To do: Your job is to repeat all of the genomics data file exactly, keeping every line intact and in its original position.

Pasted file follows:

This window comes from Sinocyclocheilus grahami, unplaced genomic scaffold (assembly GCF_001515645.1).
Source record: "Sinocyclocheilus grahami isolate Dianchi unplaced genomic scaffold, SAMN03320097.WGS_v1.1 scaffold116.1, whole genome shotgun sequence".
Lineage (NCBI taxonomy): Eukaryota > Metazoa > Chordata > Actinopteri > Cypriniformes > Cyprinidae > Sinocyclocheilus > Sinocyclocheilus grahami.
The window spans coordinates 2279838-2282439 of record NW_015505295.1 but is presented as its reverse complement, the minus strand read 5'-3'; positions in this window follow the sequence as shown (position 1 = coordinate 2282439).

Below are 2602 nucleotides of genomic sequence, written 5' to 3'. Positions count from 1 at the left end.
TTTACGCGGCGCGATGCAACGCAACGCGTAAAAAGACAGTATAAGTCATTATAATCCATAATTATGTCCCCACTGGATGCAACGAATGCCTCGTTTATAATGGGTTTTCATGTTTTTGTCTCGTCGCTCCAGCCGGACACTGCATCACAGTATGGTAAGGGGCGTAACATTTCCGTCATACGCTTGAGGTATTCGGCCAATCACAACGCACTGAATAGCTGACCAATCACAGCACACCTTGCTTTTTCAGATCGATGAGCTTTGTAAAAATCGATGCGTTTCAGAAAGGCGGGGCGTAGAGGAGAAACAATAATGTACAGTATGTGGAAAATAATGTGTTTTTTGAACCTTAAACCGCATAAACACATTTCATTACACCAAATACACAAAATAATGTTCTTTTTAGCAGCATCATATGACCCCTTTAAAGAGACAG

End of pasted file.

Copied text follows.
This window comes from Sinocyclocheilus grahami, unplaced genomic scaffold (assembly GCF_001515645.1).
Source record: "Sinocyclocheilus grahami isolate Dianchi unplaced genomic scaffold, SAMN03320097.WGS_v1.1 scaffold116.1, whole genome shotgun sequence".
Lineage (NCBI taxonomy): Eukaryota > Metazoa > Chordata > Actinopteri > Cypriniformes > Cyprinidae > Sinocyclocheilus > Sinocyclocheilus grahami.
The window spans coordinates 2279838-2282439 of record NW_015505295.1 but is presented as its reverse complement, the minus strand read 5'-3'; positions in this window follow the sequence as shown (position 1 = coordinate 2282439).

Below are 2602 nucleotides of genomic sequence, written 5' to 3'. Positions count from 1 at the left end.
TTTACGCGGCGCGATGCAACGCAACGCGTAAAAAGACAGTATAAGTCATTATAATCCATAATTATGTCCCCACTGGATGCAACGAATGCCTCGTTTATAATGGGTTTTCATGTTTTTGTCTCGTCGCTCCAGCCGGACACTGCATCACAGTATGGTAAGGGGCGTAACATTTCCGTCATACGCTTGAGGTATTCGGCCAATCACAACGCACTGAATAGCTGACCAATCACAGCACACCTTGCTTTTTCAGATCGATGAGCTTTGTAAAAATCGATGCGTTTCAGAAAGGCGGGGCGTAGAGGAGAAACAATAATGTACAGTATGTGGAAAATAATGTGTTTTTTGAACCTTAAACCGCATAAACACATTTCATTACACCAAATACACAAAATAATGTTCTTTTTAGCAGCATCATATGACCCCTTTAAAGAGACAG